General Mills (NYSE:GIS) reported on Wednesday a better-than-expected 18% improvement in third-quarter profit, helped by tighter expenses and climbing demand for its Nature Valley and Fiber One brands, though the company warned that rising inflation could push prices higher next year.
The Minneapolis-based company posted net earnings of $392 million, or 59 cents a share, compared with $332.5 million, or 48 cents a share, in the same quarter last year, ahead of average analyst estimates polled by Thomson Reuters of 56 cents.
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Revenue for the maker of branded consumer foods, from Cheerios to Progresso soup, was $3.65 billion, up 2% from $3.59 million a year ago, narrowly missing the Street’s view of $3.69 billion.
“Results for the third quarter showed an acceleration in sales and profit growth following first-half performance that tracked generally in-line with strong prior-year levels,” General Mills CEO Ken Powell said in a statement.
While the company’s domestic retail segment declined 1% to $2.51 billion, tighter expenses helped the company achieve a 10% increase in operating profit. Sales in the company snacks division climbed 14%, partially offset by a 6% decline in Big G cereals.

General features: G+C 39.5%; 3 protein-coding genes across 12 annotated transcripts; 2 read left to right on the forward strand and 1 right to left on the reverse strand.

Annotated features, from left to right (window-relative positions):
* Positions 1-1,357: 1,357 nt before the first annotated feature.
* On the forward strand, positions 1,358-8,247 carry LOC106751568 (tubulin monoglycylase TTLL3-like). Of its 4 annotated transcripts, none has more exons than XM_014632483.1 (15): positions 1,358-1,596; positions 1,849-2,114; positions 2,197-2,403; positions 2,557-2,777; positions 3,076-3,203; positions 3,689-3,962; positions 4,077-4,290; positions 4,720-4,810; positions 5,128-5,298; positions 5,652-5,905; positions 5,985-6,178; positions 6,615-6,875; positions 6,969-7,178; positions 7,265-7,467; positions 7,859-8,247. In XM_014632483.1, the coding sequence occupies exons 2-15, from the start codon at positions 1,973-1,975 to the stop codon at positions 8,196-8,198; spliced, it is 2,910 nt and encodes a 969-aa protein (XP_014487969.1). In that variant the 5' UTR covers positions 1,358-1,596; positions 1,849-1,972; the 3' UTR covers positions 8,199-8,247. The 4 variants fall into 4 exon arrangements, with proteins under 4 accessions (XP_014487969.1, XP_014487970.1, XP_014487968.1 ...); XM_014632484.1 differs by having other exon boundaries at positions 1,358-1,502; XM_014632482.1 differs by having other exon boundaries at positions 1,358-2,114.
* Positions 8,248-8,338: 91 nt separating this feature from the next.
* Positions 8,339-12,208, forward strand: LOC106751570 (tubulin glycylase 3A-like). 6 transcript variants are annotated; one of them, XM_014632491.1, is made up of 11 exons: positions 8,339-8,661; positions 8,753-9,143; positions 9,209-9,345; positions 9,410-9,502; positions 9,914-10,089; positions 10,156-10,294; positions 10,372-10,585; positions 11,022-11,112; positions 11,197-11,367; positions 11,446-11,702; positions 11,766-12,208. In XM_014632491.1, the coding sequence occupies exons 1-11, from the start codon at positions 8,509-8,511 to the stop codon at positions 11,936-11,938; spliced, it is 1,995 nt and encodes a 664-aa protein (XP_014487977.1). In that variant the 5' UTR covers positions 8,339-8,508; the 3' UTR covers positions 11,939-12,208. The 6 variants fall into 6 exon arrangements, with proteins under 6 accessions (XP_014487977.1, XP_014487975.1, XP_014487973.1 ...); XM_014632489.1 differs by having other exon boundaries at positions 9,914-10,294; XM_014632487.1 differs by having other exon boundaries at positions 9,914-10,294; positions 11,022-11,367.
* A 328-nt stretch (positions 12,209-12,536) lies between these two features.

Sales in its international business ticked 8% higher to $688 million, led by widening demand in its Asia/Pacific and European markets.
The company, which reaffirmed its fiscal 2011 guidance in the range of $2.46 to $2.48 a share, expects to book its highest earnings growth of the year next quarter, helped by improved pricing that has offset some cost increases brought about by inflation.
Despite its efforts, though, inflation is expected to lift prices more than 4% to 5% in 2012.